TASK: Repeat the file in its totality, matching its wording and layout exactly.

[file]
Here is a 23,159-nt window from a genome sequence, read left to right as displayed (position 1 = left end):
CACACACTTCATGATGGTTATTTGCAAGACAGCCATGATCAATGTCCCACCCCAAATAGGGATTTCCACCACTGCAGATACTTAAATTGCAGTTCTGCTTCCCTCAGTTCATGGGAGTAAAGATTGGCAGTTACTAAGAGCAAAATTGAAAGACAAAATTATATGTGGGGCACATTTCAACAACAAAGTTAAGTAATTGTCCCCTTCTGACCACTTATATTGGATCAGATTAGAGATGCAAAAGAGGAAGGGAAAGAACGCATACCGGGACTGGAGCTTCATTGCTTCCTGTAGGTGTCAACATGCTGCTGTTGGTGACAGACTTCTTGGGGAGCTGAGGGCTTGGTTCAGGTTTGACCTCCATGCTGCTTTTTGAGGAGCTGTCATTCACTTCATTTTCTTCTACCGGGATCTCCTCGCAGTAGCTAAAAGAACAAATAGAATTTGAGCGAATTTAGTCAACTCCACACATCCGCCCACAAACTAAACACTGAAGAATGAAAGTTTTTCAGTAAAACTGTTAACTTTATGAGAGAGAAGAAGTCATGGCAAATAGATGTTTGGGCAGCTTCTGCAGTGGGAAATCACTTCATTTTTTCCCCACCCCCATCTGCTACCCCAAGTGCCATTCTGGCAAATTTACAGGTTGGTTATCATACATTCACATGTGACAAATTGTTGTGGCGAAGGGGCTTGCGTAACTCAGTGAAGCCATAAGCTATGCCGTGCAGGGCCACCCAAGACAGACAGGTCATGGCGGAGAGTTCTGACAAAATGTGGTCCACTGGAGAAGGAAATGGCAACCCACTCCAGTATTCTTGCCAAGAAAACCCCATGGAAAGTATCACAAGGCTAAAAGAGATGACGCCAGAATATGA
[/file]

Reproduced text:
Here is a 23,159-nt window from a genome sequence, read left to right as displayed (position 1 = left end):
CACACACTTCATGATGGTTATTTGCAAGACAGCCATGATCAATGTCCCACCCCAAATAGGGATTTCCACCACTGCAGATACTTAAATTGCAGTTCTGCTTCCCTCAGTTCATGGGAGTAAAGATTGGCAGTTACTAAGAGCAAAATTGAAAGACAAAATTATATGTGGGGCACATTTCAACAACAAAGTTAAGTAATTGTCCCCTTCTGACCACTTATATTGGATCAGATTAGAGATGCAAAAGAGGAAGGGAAAGAACGCATACCGGGACTGGAGCTTCATTGCTTCCTGTAGGTGTCAACATGCTGCTGTTGGTGACAGACTTCTTGGGGAGCTGAGGGCTTGGTTCAGGTTTGACCTCCATGCTGCTTTTTGAGGAGCTGTCATTCACTTCATTTTCTTCTACCGGGATCTCCTCGCAGTAGCTAAAAGAACAAATAGAATTTGAGCGAATTTAGTCAACTCCACACATCCGCCCACAAACTAAACACTGAAGAATGAAAGTTTTTCAGTAAAACTGTTAACTTTATGAGAGAGAAGAAGTCATGGCAAATAGATGTTTGGGCAGCTTCTGCAGTGGGAAATCACTTCATTTTTTCCCCACCCCCATCTGCTACCCCAAGTGCCATTCTGGCAAATTTACAGGTTGGTTATCATACATTCACATGTGACAAATTGTTGTGGCGAAGGGGCTTGCGTAACTCAGTGAAGCCATAAGCTATGCCGTGCAGGGCCACCCAAGACAGACAGGTCATGGCGGAGAGTTCTGACAAAATGTGGTCCACTGGAGAAGGAAATGGCAACCCACTCCAGTATTCTTGCCAAGAAAACCCCATGGAAAGTATCACAAGGCTAAAAGAGATGACGCCAGAATATGA